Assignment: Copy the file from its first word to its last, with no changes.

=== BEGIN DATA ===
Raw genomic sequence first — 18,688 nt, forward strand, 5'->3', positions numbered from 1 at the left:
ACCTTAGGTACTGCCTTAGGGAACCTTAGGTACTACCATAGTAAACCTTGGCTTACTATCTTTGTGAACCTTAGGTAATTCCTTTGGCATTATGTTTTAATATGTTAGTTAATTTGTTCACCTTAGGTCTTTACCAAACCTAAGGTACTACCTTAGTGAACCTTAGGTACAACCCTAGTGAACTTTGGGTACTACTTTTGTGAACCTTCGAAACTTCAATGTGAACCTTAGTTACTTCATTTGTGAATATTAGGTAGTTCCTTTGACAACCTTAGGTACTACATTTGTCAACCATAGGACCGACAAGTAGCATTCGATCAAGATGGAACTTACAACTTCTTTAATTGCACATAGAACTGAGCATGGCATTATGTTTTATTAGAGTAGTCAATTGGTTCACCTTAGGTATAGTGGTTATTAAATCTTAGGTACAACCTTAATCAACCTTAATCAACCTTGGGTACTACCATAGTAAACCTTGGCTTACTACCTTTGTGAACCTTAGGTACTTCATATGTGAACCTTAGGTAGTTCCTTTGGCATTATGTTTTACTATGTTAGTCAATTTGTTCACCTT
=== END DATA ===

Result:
Raw genomic sequence first — 18,688 nt, forward strand, 5'->3', positions numbered from 1 at the left:
ACCTTAGGTACTGCCTTAGGGAACCTTAGGTACTACCATAGTAAACCTTGGCTTACTATCTTTGTGAACCTTAGGTAATTCCTTTGGCATTATGTTTTAATATGTTAGTTAATTTGTTCACCTTAGGTCTTTACCAAACCTAAGGTACTACCTTAGTGAACCTTAGGTACAACCCTAGTGAACTTTGGGTACTACTTTTGTGAACCTTCGAAACTTCAATGTGAACCTTAGTTACTTCATTTGTGAATATTAGGTAGTTCCTTTGACAACCTTAGGTACTACATTTGTCAACCATAGGACCGACAAGTAGCATTCGATCAAGATGGAACTTACAACTTCTTTAATTGCACATAGAACTGAGCATGGCATTATGTTTTATTAGAGTAGTCAATTGGTTCACCTTAGGTATAGTGGTTATTAAATCTTAGGTACAACCTTAATCAACCTTAATCAACCTTGGGTACTACCATAGTAAACCTTGGCTTACTACCTTTGTGAACCTTAGGTACTTCATATGTGAACCTTAGGTAGTTCCTTTGGCATTATGTTTTACTATGTTAGTCAATTTGTTCACCTT